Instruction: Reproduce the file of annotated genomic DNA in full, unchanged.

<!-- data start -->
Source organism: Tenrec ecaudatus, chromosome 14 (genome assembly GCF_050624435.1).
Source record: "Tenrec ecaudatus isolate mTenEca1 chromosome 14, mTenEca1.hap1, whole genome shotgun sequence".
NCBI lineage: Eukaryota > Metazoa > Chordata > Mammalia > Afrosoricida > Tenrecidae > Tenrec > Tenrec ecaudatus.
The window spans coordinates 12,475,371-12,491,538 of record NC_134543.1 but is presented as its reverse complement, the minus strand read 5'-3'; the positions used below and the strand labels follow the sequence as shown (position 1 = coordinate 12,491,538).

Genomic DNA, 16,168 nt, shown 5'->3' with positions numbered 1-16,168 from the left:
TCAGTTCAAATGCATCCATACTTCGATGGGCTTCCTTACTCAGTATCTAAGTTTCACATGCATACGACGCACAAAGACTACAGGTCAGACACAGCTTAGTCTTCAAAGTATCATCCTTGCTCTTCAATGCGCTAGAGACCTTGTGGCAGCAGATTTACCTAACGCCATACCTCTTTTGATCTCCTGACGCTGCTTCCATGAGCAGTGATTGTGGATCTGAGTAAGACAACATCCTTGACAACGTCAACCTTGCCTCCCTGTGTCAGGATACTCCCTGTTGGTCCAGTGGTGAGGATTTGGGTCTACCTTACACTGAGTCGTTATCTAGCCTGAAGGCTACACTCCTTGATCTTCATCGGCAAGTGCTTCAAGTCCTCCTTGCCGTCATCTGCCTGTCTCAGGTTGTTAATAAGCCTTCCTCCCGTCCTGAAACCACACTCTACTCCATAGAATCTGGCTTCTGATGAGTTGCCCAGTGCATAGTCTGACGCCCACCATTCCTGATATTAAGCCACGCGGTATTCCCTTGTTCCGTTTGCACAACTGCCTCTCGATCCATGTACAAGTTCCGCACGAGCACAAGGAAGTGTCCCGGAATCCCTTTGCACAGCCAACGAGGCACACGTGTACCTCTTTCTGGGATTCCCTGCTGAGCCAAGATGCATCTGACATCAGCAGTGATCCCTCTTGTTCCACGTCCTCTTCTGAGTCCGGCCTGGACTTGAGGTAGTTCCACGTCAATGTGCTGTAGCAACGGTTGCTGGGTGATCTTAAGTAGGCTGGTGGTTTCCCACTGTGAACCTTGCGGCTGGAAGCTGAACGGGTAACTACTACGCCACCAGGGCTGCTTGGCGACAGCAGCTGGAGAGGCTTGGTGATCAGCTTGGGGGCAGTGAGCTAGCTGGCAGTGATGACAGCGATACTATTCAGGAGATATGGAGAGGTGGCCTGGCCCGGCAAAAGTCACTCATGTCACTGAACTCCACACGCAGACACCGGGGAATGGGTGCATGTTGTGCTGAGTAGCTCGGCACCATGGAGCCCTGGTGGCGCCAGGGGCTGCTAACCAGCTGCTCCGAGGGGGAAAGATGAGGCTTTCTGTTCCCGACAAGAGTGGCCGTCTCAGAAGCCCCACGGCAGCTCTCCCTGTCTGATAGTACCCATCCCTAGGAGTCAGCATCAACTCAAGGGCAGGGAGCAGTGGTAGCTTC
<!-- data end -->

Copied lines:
Source organism: Tenrec ecaudatus, chromosome 14 (genome assembly GCF_050624435.1).
Source record: "Tenrec ecaudatus isolate mTenEca1 chromosome 14, mTenEca1.hap1, whole genome shotgun sequence".
NCBI lineage: Eukaryota > Metazoa > Chordata > Mammalia > Afrosoricida > Tenrecidae > Tenrec > Tenrec ecaudatus.
The window spans coordinates 12,475,371-12,491,538 of record NC_134543.1 but is presented as its reverse complement, the minus strand read 5'-3'; the positions used below and the strand labels follow the sequence as shown (position 1 = coordinate 12,491,538).

Genomic DNA, 16,168 nt, shown 5'->3' with positions numbered 1-16,168 from the left:
TCAGTTCAAATGCATCCATACTTCGATGGGCTTCCTTACTCAGTATCTAAGTTTCACATGCATACGACGCACAAAGACTACAGGTCAGACACAGCTTAGTCTTCAAAGTATCATCCTTGCTCTTCAATGCGCTAGAGACCTTGTGGCAGCAGATTTACCTAACGCCATACCTCTTTTGATCTCCTGACGCTGCTTCCATGAGCAGTGATTGTGGATCTGAGTAAGACAACATCCTTGACAACGTCAACCTTGCCTCCCTGTGTCAGGATACTCCCTGTTGGTCCAGTGGTGAGGATTTGGGTCTACCTTACACTGAGTCGTTATCTAGCCTGAAGGCTACACTCCTTGATCTTCATCGGCAAGTGCTTCAAGTCCTCCTTGCCGTCATCTGCCTGTCTCAGGTTGTTAATAAGCCTTCCTCCCGTCCTGAAACCACACTCTACTCCATAGAATCTGGCTTCTGATGAGTTGCCCAGTGCATAGTCTGACGCCCACCATTCCTGATATTAAGCCACGCGGTATTCCCTTGTTCCGTTTGCACAACTGCCTCTCGATCCATGTACAAGTTCCGCACGAGCACAAGGAAGTGTCCCGGAATCCCTTTGCACAGCCAACGAGGCACACGTGTACCTCTTTCTGGGATTCCCTGCTGAGCCAAGATGCATCTGACATCAGCAGTGATCCCTCTTGTTCCACGTCCTCTTCTGAGTCCGGCCTGGACTTGAGGTAGTTCCACGTCAATGTGCTGTAGCAACGGTTGCTGGGTGATCTTAAGTAGGCTGGTGGTTTCCCACTGTGAACCTTGCGGCTGGAAGCTGAACGGGTAACTACTACGCCACCAGGGCTGCTTGGCGACAGCAGCTGGAGAGGCTTGGTGATCAGCTTGGGGGCAGTGAGCTAGCTGGCAGTGATGACAGCGATACTATTCAGGAGATATGGAGAGGTGGCCTGGCCCGGCAAAAGTCACTCATGTCACTGAACTCCACACGCAGACACCGGGGAATGGGTGCATGTTGTGCTGAGTAGCTCGGCACCATGGAGCCCTGGTGGCGCCAGGGGCTGCTAACCAGCTGCTCCGAGGGGGAAAGATGAGGCTTTCTGTTCCCGACAAGAGTGGCCGTCTCAGAAGCCCCACGGCAGCTCTCCCTGTCTGATAGTACCCATCCCTAGGAGTCAGCATCAACTCAAGGGCAGGGAGCAGTGGTAGCTTC